End of Month View: May in Aberdeen

After a lovely weekend the weather has changed back to winter today! Well, not quite the frost and snow, but cold and windy anyway. I am glad I have put in all the bedding plants that are going in for now. I still have some to do, but they still need a bit of hardening off. I am also glad I took my photos a few days ago!

There is a big change in the normal view this month.

Here is the view from April

Romantic border April

Romantic border April

And here is the view for May

Romantic border looking more romantic this month

Romantic border looking more romantic this month

This is one of the best times of the year for this border. The Clematis montana is so pretty. I try to keep it cut back so it doesn’t take over everything.  The chamomile path is growing now and smells lovely as you walk with your morning coffee to sit on the bench under the wall.

At the back of the border you can see the Geranium phaeum with its lovely black flowers.

Geranium phaeum

Geranium phaeum

Does anyone have any success cutting this right back to encourage a second flowering?

Coming up fast at the front left is another hardy geranium. This blue variety (maybe Johnson’s Blue) only flowers once, but is lovely when it is out and the bees love it.

Moving along the front we have a pink astilbe with the lovely bronze leaves of Penstemon ‘Husker Red behind it. I had this in a shady spot near the bottom of the garden, as this is the conditions it is supposed to like. However as it didn’t perform I moved it last year to this sunny spot and it is already looking better. It should have lovely white flowers, which I have yet to see! Does anyone else have this plant. If so what conditions does yours like?

Further right is a little geum, ‘Leonard’s variety’ and back right is a small mock orange, Philadelphus ‘Mrs E.L. Robinson’, in its second year. It didn’t flower last year, but I think it has some buds now. It could be quite a show.

Looking left from this central border.

Looking left

Looking left

The oriental poppies are really good this year with loads of buds. A plant further over has just started flowering – see last post.  You can also see the tree heather Erica arborea Albert’s Gold is covered in little white flowers. I must remember to prune it back soon.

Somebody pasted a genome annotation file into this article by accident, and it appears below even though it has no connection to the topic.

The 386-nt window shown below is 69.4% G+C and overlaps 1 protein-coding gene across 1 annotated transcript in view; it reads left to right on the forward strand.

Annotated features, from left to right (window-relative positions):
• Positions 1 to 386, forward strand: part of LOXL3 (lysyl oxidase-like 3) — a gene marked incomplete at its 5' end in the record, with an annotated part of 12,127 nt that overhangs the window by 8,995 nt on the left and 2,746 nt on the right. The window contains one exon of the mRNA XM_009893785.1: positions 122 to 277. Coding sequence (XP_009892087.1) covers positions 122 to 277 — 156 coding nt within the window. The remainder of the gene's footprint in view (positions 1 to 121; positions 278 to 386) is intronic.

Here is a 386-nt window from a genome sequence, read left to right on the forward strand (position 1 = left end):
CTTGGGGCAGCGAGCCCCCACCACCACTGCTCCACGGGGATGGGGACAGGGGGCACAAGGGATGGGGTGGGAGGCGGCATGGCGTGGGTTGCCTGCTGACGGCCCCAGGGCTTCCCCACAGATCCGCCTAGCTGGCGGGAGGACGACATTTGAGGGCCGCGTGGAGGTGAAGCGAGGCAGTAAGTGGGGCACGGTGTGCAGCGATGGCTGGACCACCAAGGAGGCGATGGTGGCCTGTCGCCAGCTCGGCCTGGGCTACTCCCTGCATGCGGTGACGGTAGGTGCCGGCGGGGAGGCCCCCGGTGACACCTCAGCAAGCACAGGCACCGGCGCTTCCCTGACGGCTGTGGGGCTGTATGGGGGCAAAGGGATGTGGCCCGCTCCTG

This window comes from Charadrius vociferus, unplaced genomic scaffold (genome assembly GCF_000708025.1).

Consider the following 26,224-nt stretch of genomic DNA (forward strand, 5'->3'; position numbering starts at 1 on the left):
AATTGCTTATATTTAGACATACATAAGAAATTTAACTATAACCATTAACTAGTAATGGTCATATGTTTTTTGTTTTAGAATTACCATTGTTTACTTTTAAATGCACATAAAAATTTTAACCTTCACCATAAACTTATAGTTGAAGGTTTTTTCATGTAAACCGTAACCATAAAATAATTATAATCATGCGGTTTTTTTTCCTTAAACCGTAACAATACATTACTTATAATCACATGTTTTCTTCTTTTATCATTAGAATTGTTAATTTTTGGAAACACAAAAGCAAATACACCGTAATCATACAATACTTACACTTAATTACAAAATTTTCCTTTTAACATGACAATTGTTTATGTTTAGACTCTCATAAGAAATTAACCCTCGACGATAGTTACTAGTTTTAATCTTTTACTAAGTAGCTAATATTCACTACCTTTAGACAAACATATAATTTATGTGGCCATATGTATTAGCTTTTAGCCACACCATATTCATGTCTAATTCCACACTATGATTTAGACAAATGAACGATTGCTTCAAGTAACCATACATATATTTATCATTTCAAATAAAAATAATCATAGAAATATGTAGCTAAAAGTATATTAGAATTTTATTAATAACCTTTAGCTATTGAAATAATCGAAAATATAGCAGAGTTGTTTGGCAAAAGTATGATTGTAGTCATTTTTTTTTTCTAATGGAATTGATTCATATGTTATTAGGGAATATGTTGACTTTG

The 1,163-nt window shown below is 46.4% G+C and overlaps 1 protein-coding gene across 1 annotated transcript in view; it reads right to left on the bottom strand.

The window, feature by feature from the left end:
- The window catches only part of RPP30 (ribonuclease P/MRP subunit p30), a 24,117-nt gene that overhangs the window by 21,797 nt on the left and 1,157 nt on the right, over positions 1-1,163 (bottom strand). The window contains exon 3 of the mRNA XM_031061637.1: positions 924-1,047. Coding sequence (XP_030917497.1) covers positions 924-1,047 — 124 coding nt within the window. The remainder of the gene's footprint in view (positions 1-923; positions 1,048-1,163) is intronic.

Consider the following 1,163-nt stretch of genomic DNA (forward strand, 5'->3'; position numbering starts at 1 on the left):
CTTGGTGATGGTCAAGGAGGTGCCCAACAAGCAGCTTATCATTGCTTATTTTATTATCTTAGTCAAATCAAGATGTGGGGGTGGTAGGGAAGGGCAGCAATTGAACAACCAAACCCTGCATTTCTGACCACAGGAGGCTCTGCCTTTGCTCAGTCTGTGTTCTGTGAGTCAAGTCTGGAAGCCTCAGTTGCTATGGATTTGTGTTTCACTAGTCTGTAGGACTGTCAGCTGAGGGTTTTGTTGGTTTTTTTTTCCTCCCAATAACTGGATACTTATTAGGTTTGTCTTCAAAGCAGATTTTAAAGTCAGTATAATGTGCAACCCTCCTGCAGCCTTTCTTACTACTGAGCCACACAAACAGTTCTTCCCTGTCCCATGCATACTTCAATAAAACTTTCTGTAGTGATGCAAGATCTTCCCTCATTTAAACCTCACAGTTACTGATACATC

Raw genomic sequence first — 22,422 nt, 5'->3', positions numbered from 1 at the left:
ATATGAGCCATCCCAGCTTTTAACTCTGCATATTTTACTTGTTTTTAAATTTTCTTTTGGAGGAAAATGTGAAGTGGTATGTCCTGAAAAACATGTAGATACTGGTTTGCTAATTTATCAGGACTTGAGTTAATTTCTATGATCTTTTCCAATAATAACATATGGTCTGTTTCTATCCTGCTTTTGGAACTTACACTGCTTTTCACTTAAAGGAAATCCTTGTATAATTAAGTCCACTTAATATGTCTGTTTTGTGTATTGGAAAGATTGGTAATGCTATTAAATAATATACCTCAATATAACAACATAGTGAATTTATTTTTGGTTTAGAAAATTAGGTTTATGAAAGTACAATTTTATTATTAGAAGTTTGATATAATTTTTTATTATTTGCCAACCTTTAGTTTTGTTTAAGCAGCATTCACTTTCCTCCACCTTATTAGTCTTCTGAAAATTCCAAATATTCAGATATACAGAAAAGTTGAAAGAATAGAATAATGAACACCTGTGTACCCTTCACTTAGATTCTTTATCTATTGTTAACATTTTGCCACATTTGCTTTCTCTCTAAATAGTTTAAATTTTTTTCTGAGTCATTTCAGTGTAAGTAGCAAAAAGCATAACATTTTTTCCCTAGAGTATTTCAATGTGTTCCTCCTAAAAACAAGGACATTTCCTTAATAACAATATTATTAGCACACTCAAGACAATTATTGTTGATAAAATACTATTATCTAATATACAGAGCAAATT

Looking right

Looking right

Looking right

Here we have some blue Camassia leichtlinii ‘Caerulea’. I think this is a lovely plant and am determined to get some more, maybe of a brighter blue or a white. It is grouped with some ‘Queen of the Night tulips and some white veronica.

You can see the cotinus is just coming into leaf. It looked lovely with the early sun behind it.

New cotinus leaves shining in the sun.

New cotinus leaves shining in the sun.

Finally here is an overall view of the main border from an upstairs window.

The main border is really filling out now.

The main border is really filling out now.

You can see my fan-trained plum tree is doing well this year. I think those red tulips might be the Jan Reuss ones I lost earlier!

As you can see, I don’t have room for many more plants now. I really should follow in the footsteps of a couple of virtuous bloggers who have vowed not to buy any plants for a year. Unless of course anything should need replacing, or someone were to donate me any plants – well it would be rude to refuse wouldn’t it!!

Thanks again to Helen at The Patient Gardener for hosting this great meme.

 

 

 

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33 thoughts on “End of Month View: May in Aberdeen

  1. Wow, what a transformation!
    I have cut Geranium phaeum back and got a second flush, although not as tall or thick as the first time around. Failed dismally with the penstemon though, what it doesn’t like is cold wet clay soil!
    The view from the upstairs window is fabulous Annette.

    • Thanks Jessica. Isn’t it wonderful how a garden can grow so much in such a short time. I was starting to think it wasn’t going to do anything this year and then it happened all in a rush.

  2. Oh what a difference Annette between April and May, the romantic border is very aptly named, its quite lovely. Your once flowering Geranium Johnson’s blue maybe Geranium × magnificum, the leaf is very distinctive compared to G. J,blue. Occasionally Geranium phaeum flower a second time here but they do not form very large clumps, a bit spindly. Really lovely back lit photo of the Cotinus too.

    • Thanks Julie. I have just looked up Geranium x magnificum and I think you are correct. It is a plant I have had forever and have never known what it was. Thank you so much for the id.

  3. I have Camassia leichtlinii and it does very well, though it doesn’t last long. I have a smaller species, possibly C. quamash, which is a deeper blue and follows on from C. leichtlinii.
    I agree that your Geranium is probably G x magnificum. If you want long lasting flower I don’t think anything comes close to G. ‘Rozanne’. It flowers for months.

    • Hi Jim, Thanks for visiting. I have looked up that geranium and agree that it is x magnificum. I am so glad to have an id for it. I have ‘Rozanne’ too. It is a wonderful plant isn’t it. The first year I had it, it grew so much it nearly took over that part of the garden. I have now split it! I will look out for your Camassia.

  4. Hope your winter weather scoots aways. The growth between April and May is just grand. Lovely, Annette. I grow Penstemon ‘Husker Red’ in full sun. It’s been blooming for several weeks and does have a white flower. I took a zillion pictures of it today for posting soon.